Dozens of families have withdrawn from the Roth Family Jewish Community Center of Greater Orlando since three waves of bomb threats rocked JCCs across the nation last month.
But the Orlando JCC, the only one targeted in all three waves, and situated in the city where a gunman killed 49 people at a nightclub in June, is a glaring exception.
Across the nation, JCCs have lost few clients and some have even seen enrollments rise, according to a survey of 73 JCCs taken by the JCC Association after the third wave of threats. A fourth threat targeted at least 10 JCCs Monday (Feb. 20)
“The vast majority of JCCs, they are seeing virtually no change in response to the bomb threats,” said David Posner, vice president for strategic performance at the association.
In total, 48 JCCs, including one in Canada, received the threats, anonymous phone calls that promised bloody deaths for Jews.
At three JCCs, a “moderate” number of people withdrew — in the “low teens.” That would include the Sidney Albert Albany JCC in upstate New York, which received threats during the second and third waves, on Jan. 18 and 31.
The remaining 69 JCCs saw between zero and two withdrawals or an increase in enrollment, said Posner.
The bomb threats occurred against a backdrop of rising anti-Semitic hate crimes in the nation and the refusal of President Trump to address the issue or to disavow the anti-Semites who say they are invigorated by his electoral victory.
JCC officials say they do not judge anyone who has withdrawn from a JCC. They do not downplay the anxiety and disruption these phone calls have caused at their centers, founded to nurture Jewish culture, community and spirits, and known for their high-quality preschools.
But they are also grateful for the seeming willingness of the great majority of JCC patrons to continue to learn, exercise and socialize in these hubs of Jewish life, which cater to Jews but also welcome non-Jews.
“This is like a second home not just for me but for my son,” said Sara Kish, whose 2-year-old was evacuated from the Bender Jewish Community Center of Greater Washington after a threatening phone call on Jan. 9.
“No one is going to take this away from us.”
On Jan. 9 after the bomb threat was phoned in to the front desk at the Bender JCC, teachers guided their nearly 200 preschoolers out of their classrooms to a safe area stocked with picture books and snacks.
Swimmers left the JCC’s pool wrapped in foil blankets and headed out into 20-degree weather.
The elderly also left the building, abandoning their group exercise class, warm cups of coffee and the social circles that spontaneously form each morning.
No one has withdrawn from the Bender JCC since the phone calls. But Bender CEO Michael Feinstein and officials at JCCs across the continent have tightened security already considered tight compared with most community centers. There are now more surveillance cameras, more bag and identification checks, and fewer unlocked entrances to their buildings.
That heightened attention to safety was not enough for about a dozen families at the Albany JCC. And neither were the answers to 90 minutes of questions that its executive director, Adam Chaskin, fielded from preschoolers’ parents.
“I’m a parent also,” he said. “I’m never going to tell you as a parent you shouldn’t be concerned. But to quote one mother here, ‘Yes, I’m concerned but I also know the JCC has the best and most security of any other preschool in the area.’”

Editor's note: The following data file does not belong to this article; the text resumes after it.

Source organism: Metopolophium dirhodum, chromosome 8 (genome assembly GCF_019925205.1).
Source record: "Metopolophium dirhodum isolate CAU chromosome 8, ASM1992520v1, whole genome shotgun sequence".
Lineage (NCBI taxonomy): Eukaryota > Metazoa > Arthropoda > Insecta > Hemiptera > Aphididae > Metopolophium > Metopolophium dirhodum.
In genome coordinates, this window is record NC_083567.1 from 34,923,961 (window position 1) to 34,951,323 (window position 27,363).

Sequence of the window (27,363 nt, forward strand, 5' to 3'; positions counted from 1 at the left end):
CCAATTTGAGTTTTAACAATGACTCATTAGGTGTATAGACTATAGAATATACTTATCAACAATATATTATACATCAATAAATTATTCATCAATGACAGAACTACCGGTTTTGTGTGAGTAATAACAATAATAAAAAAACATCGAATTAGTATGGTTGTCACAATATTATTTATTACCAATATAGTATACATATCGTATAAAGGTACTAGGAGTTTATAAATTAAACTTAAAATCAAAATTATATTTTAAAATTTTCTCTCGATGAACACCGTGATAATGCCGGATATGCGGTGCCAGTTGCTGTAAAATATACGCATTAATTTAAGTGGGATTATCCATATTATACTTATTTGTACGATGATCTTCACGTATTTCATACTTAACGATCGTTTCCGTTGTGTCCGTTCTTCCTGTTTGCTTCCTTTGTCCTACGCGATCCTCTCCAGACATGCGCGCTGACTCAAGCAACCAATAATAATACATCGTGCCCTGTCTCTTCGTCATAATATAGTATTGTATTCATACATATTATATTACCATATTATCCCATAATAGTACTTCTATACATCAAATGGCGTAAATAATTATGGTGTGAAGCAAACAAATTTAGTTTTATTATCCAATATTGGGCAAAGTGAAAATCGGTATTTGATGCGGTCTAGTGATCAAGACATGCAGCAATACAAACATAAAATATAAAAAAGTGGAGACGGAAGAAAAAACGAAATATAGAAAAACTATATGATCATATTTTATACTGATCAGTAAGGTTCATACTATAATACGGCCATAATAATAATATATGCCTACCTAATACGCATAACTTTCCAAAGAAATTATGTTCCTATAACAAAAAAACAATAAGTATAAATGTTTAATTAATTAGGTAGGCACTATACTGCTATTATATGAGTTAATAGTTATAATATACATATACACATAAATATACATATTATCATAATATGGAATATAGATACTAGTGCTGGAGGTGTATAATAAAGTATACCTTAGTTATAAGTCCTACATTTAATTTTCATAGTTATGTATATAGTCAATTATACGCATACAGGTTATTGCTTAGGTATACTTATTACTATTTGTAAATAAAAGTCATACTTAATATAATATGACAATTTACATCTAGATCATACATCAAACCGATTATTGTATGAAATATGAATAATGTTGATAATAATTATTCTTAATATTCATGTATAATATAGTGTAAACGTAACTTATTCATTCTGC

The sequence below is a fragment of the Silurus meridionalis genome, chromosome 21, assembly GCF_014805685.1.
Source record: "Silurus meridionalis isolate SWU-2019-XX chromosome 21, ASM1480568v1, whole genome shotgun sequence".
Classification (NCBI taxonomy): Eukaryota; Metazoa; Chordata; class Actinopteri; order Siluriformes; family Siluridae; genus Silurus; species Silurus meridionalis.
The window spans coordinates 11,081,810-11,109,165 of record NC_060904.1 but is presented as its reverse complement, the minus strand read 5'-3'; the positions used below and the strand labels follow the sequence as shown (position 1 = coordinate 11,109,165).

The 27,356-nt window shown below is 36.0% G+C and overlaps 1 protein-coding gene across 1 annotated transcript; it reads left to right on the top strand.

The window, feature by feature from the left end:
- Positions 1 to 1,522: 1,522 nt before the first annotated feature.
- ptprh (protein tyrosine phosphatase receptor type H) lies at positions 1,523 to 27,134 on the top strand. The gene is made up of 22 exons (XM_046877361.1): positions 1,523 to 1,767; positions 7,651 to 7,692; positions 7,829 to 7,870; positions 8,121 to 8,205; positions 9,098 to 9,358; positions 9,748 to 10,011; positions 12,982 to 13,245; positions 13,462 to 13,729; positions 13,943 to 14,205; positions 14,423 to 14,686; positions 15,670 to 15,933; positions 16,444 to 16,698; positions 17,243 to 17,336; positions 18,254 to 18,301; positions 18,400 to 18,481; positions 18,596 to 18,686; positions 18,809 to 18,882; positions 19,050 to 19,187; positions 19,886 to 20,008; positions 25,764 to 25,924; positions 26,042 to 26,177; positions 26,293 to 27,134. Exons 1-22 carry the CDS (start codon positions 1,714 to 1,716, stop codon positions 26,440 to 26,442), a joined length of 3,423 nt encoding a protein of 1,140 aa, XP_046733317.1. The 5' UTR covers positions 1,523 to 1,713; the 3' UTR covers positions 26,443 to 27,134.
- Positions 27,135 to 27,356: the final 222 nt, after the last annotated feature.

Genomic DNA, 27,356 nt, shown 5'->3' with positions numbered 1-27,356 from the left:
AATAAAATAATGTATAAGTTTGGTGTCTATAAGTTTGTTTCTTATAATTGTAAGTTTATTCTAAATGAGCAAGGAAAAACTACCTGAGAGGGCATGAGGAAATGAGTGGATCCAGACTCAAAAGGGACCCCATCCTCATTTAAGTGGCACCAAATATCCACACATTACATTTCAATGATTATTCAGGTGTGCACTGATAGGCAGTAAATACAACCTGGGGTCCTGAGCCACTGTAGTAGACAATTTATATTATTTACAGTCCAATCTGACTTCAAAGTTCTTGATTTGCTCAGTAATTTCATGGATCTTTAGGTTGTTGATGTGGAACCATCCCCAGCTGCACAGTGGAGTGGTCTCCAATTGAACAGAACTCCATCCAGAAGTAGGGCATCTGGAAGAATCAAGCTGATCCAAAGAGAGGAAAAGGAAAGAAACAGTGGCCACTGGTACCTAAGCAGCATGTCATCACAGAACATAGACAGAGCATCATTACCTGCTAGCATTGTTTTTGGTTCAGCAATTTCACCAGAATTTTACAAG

According to Posner, JCCs often see enrollments rise in January, given the number of people who make New Year’s fitness resolutions and want to use JCC gyms and pools. It’s also a popular month to sign up for JCC summer camps.
But the survey — completed by 66 percent of North America’s JCCs — saw enrollments at several JCCs rise beyond their usual January spikes, increases Posner said he couldn’t explain.
The FBI and the Justice Department’s civil rights division are investigating the threats, a task made more difficult by the use of voice-disguising technology by the caller or callers. The Jewish Telegraphic Agency has obtained a recording of one of the threats.
Ora Cohen Rosenfeld, director of Bender’s preschool, said she has tried to put the threats in perspective for parents by noting the relative rarity of violence at a JCC.
Still, gunmen have opened fire at American Jewish institutions several times in past decades, including a 2014 incident in which a neo-Nazi murdered two people outside the Jewish Community Center of Greater Kansas City.
The anxiety parents have expressed to her, Cohen Rosenfeld added, seems to reflect less their fears about the JCC, but of a larger world that feels more dangerous.
“As I said to one mother, are you not going to the airport because there was a shooting at the airport? Are you not going to send your children to public school because we had someone who killed children in a public school?” Cohen Rosenfeld said.
“If you live in that fear, you can’t function in the world. You need to be above that fear so you can raise your children with a sense of security.”
Some of that sense of security has been restored by the responses of people who have never set foot in a JCC.
In the Bender JCC lobby, Feinstein has posted a sampling of the letters and cards decrying the threats and expressing fellowship from neighbors and strangers representing many faiths and of no faith.
“This is actually bringing people together in a way that they haven’t been brought together before,” he said.
“But it’s still troubling that this beneath-the-surface hatred has bubbled to the surface.”
Chaskin, of the Albany JCC, said some historical perspective may help JCC patrons cope.
“For thousands of years people have been trying to scare the Jews and get people to stop being Jewish,” he said.
“It hasn’t worked yet and I don’t expect it’s going to work now either.”